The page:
Iollowers oI Lal Shahbaz Qalandar.
It is also believed that he turned into a Ialcon to pick up his Iriend Fariduddin Ganjshakar Irom the gallows. The
legend goes that the incumbent Iakirs in Sehwan sent him a bowl oI milk Iilled to the brim, indicating that there
was no room Ior anything more. But surprisingly, he returned the bowl with a beautiIul Ilower Iloating on the top.
This legend spread Iar and wide by the time oI his death in 1274, aIter living a good span oI 97 years.
Shrine
The shrine around his tomb, built in 1356, gives a dazzling look with its Sindhi kashi tiles, mirror work and one
gold-plated door - donated by the late Shah oI Iran, and installed by the late Prime Minister ZulIikar Ali
Bhutto.
|2|
The inner sanctum is about 100 yards square with the silver canopied grave in the middle. On one
side oI the marble Iloor is a row oI about 12-inch-high (300 mm) Iolding wooden stands on which are set copies
oI Quran Ior devotees to read. On the other side, beside a bundle oI burning agarbattis (joss sticks), are rows oI
diyas (small oil lamps) lighted by devotees.
Urs
His annual Urs (death anniversary celebration) is held on the 18 Sha'aban - the eighth month oI the Muslim lunar
calendar. Thousands oI devotees Ilock to the tomb while every Thursday their number stands multiplied
especially at the time oI his Urs` being a carnival as well a religious Iestival and celebrated every year. Sehwan
springs to liIe and becomes the Iocal point oI more than halI a million pilgrims Irom all over Pakistan. On each
morning oI the three day Ieast, the narrow lanes oI Sewhan are packed to capacity as thousands and thousands
oI pilgrims, Iakirs and devotees make their way to the shrine to commune with the saint, oIIer their tributes and
make a wish. Most oI the people present garlands and a green chadar (a cloth used to cover a tomb) with
Qur`anic inscriptions in silver or gold threads. Humming oI verses, singing and dancing in praise oI the saint
continues till late at night. A devotional dance known as dhamal`, being a Irenzied and ecstatic swirl oI the head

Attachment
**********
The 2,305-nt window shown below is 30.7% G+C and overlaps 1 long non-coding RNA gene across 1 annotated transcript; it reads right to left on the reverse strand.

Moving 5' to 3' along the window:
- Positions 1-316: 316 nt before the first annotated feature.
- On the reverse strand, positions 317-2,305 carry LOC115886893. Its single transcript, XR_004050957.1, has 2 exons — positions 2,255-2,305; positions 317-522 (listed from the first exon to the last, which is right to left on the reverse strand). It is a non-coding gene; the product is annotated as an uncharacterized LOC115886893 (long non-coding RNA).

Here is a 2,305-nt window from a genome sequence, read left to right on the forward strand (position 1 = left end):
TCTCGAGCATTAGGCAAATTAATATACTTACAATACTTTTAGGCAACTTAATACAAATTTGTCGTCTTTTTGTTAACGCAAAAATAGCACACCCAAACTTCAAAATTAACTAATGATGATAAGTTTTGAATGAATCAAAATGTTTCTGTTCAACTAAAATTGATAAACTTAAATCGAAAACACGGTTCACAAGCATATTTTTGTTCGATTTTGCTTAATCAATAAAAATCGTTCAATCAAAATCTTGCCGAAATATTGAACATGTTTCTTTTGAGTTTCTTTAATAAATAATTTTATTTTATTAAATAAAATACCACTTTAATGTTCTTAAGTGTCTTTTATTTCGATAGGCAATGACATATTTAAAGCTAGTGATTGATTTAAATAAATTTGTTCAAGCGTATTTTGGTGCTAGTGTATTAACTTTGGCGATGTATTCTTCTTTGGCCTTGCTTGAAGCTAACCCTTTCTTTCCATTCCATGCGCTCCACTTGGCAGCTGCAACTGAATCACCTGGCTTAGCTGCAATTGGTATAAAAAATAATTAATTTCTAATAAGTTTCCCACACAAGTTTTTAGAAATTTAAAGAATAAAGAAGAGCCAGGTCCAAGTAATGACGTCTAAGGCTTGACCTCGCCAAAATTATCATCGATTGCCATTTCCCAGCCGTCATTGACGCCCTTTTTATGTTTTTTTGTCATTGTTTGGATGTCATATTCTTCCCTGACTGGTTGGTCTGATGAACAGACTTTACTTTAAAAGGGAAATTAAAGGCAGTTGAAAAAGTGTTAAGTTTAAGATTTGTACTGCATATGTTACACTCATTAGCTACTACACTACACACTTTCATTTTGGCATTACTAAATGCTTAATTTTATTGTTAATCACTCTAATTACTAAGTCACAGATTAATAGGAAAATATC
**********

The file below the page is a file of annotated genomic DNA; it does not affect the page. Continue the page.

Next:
and body, is a special ritual that is perIormed at the rhythmic beat oI the |dhol| (a big barrel-shaped drum),
some oI them being oI giant size and placed in the courtyard oI the shrine. Bells, gongs, cymbals and horns make
a thunderous din, and the dervishes, clad in long robes, beads, bracelets and colored head-bands whirl Iaster
Shrine oI Lal Shahbaz Qalander
and Iaster in a hypnotic trance, until with
a Iinal deaIening scream they run wildly
through the doors oI the shrine to the
courtyard beyond.
References
1. ^ Sarah Ansari (1971) SuIi Saints
and State Power: The Pirs oI Sind,
1843-1947. Vanguard Books
2. `
D

E
N M Mathyani (2002) Lal
Shahbaz Qalandar: A great saint
(http://www.jaIariyanews.com/oct2k2/26qalandar.htm) . Retrieved on 27 January 2008
3. ^ I A Rashid (2004) Lal Shahbaz Qalandar (http://www.storyoIpakistan.com/contribute.asp?artidc066) .
Story oI Pakistan. 6 March. Retrieved on 27 January 2008
4. ^ M Inam (1978) Hazrat Lal Shahbaz Qalandar oI Sehwan ShariI. Karachi.
5. ^ N B G Qazi (1971) Lal Shahbaz Qalandar Uthman Marwandi'. RCD Cultural Institute.
External links
Site ReIerence oI Lal Shahbaz Qalandar (http://www.suIism.org.pk/suIislalshahbaz.php)
Retrieved Irom " http://en.wikipedia.org/w/index.php?titleLalShahbazQalandar&oldid475018592 "
Categories: SuIi poets SuIi mystics Sindhi people Pakistani poets Pakistani SuIis
SuIism in Sindh SuIis oI Sindh SuIism in AIghanistanPakistani people oI AIghan descent 1177 births
1274 deaths
This page was last modiIied on 4 February 2012 at 21:00.